# Percentages: Concepts and Formulas for Placement Aptitude Tests

Percentage is one of the simplest tool for comparison of data, who will know that better than students 😛

##### 1. Any percentage can be expressed as a decimal fraction by dividing the percentage by 100

And conversely, any decimal fraction can be converted to percentage by multiplying it by 100.

Q: How will you express 3% in decimal?

Sol: 3% = 3/100 = 0.03

Q: How will you convert 0.8 in percentage?

Sol: 0.8 = 0.8*100% = 80%

**2.** Percentage change $= \frac{Absolute \ Value \ Change}{Original \ Quantity}*100$

Q: Amara scored 80 marks in second aptitude test while she scored 50 in first one. What was the percentage change in Amara’s score?

Sol: Percentage change $= \frac{(80-50)}{50}*100 = 30*100/50 = 60%$

**Note – **The base used for the sake of Percentage Change calculations is always the original quantity unless otherwise stated. For instance in above example denominator in calculation is 80 (original quantity) and not 50 (final quantity). This is the most common mistake students generally make. So be careful! 😐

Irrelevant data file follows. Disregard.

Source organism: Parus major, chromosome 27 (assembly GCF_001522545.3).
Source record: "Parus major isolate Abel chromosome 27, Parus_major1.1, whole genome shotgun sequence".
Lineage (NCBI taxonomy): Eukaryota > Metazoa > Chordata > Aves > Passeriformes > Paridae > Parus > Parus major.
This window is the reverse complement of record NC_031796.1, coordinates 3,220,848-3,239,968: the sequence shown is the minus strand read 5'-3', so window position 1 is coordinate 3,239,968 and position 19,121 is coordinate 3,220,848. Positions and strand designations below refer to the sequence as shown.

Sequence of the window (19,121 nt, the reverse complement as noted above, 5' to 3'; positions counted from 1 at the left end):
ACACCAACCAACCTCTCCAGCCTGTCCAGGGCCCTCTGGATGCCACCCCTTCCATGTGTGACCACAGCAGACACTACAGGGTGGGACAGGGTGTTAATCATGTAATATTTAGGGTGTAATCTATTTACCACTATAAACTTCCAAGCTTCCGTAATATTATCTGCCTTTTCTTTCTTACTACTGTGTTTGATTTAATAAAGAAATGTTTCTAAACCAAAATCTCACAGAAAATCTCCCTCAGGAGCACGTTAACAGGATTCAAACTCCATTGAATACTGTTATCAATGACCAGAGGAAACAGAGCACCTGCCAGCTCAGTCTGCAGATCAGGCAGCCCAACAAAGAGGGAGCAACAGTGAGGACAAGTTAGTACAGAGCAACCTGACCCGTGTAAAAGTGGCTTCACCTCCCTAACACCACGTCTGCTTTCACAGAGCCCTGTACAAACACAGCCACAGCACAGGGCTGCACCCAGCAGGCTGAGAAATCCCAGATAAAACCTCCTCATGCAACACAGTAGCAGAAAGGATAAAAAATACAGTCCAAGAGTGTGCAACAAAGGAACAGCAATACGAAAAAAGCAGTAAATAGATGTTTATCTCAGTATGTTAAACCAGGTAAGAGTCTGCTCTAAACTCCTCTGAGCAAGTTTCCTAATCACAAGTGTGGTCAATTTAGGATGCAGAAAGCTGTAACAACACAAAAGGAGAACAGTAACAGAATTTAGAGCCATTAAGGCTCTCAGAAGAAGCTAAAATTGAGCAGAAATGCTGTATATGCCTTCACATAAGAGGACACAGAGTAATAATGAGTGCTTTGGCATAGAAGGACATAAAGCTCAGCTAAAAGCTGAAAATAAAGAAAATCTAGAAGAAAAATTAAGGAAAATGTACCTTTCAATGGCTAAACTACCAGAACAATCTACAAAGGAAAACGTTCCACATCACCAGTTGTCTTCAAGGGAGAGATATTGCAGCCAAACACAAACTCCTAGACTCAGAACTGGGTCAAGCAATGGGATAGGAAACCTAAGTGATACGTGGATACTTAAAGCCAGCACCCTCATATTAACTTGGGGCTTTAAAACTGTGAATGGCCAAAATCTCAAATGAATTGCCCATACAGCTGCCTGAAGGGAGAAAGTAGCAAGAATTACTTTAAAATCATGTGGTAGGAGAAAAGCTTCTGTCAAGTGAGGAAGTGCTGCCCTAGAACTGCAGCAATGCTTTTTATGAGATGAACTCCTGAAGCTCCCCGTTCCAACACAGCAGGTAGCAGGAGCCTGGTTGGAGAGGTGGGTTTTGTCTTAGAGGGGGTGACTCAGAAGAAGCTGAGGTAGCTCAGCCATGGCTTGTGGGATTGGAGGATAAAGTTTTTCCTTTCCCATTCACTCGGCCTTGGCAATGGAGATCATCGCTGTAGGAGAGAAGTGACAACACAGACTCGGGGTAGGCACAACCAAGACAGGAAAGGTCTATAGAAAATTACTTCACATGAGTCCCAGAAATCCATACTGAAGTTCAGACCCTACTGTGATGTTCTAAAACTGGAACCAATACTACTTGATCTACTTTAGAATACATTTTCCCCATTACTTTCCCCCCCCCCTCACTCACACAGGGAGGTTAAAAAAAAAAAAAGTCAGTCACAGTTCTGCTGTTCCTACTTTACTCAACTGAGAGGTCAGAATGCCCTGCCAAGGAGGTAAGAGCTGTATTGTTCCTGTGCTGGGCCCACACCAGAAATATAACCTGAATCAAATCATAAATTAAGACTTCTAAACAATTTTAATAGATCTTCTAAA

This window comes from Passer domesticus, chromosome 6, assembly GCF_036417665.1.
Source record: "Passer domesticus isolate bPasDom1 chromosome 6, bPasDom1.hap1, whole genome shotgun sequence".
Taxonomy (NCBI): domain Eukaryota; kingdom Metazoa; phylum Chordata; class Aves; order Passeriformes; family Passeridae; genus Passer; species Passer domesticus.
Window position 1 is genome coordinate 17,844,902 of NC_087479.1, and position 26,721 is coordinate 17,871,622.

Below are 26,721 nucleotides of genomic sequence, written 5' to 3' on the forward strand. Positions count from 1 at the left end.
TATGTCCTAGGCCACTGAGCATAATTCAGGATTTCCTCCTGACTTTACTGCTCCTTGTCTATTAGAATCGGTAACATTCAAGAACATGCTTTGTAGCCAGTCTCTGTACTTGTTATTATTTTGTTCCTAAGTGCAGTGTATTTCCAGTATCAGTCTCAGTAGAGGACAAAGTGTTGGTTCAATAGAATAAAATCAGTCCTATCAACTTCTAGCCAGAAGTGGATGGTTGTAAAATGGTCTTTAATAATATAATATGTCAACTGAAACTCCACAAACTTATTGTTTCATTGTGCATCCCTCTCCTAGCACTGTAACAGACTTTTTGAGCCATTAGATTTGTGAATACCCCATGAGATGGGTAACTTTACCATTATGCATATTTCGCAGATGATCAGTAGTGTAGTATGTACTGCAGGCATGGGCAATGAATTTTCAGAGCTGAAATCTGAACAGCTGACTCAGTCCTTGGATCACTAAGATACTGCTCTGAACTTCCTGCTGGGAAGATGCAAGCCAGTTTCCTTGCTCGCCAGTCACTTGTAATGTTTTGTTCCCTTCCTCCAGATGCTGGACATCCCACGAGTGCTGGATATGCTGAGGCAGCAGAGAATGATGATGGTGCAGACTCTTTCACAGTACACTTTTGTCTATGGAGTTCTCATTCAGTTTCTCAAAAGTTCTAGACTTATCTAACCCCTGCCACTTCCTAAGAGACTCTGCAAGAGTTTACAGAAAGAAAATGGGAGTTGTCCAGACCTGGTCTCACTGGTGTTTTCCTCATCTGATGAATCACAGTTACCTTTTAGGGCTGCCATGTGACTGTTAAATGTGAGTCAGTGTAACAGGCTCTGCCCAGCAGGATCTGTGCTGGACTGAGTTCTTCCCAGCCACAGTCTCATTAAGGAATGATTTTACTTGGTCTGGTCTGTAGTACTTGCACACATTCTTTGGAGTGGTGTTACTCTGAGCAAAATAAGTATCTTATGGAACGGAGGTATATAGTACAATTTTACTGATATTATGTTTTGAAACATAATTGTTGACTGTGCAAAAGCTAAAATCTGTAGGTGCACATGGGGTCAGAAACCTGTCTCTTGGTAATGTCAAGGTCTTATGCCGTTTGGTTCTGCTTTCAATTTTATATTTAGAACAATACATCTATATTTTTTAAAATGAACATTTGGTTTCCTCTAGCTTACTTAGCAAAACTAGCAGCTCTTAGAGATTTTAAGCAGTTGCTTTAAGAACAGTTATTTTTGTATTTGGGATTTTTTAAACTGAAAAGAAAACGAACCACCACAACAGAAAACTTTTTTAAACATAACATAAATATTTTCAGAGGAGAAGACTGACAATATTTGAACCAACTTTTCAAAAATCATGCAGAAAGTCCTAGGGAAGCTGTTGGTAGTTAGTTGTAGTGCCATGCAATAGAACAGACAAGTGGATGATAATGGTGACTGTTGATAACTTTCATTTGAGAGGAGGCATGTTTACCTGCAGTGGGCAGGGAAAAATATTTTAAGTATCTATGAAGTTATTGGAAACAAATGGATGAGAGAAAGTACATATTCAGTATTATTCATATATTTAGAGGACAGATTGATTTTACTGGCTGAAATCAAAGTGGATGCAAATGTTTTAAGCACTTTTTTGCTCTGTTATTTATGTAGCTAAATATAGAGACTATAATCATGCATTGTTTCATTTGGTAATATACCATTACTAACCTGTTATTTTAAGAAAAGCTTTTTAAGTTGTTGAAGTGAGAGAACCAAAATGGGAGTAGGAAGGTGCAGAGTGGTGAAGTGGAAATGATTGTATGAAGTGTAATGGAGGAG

**3.** If the percentage increase is p%, then the new value $ = Original \ Value*{\LARGE [} \frac{P}{100} + 1 {\LARGE ]}$

Q: A politician received 12% more votes this year compared to last year. If he received 50,000 votes last year, how many votes did he receive this year?

Sol: New vote count is $ = 50000* [ \frac{12}{100} + 1 ] = 56000$

**Note – **You may also just calculate the increase in votes which is 12% of 50000 = 6000, and add it to original vote count to arrive at 56,000. That’s the beauty of aptitude. As long as you are conceptually clear, you will always get the right answer irrepective of what method you choose. In fact it is better to develop your own method over time 😐

**4.** If the new value is “k” times the old value, then the percentage increase $ = [k – 1]*100$

Q: A country’s population has tripled in last few decades. What is the percentage increase in the country’s population?

Sol: Percentage increase in country’s population $ = [3 – 1]*100 = 200\% $

**Note –** You can also solve it by taking initial population as x, and then basics by dividing the change in population by original population $= (3x – x)/x *100 = 200\% $

##### 5. If an item’s value goes up/down by x%, the percentage change to bring it back to the original level is = ${\LARGE [} \frac{100x}{100 \pm x}{\LARGE ]} {\%}$

Q: Price of a newly launched phone is 10000, which increased by 10%. How much percentage discount coupon is needed so that customer can buy it at original price

Sol: discount coupon needed ${\LARGE [} \frac{100*10}{100 + 10}{\LARGE ]} {\%} = \frac{100}{11} \% $

Q: Population of tiger decreased by 10% in last 1 year. By how much percentage should it increase in next year so that original population is restored.

Sol: Increases needed to restore tiger population = ${\LARGE [} \frac{100*10}{100 – 10}{\LARGE ]} {\%} = \frac{100}{9} \% $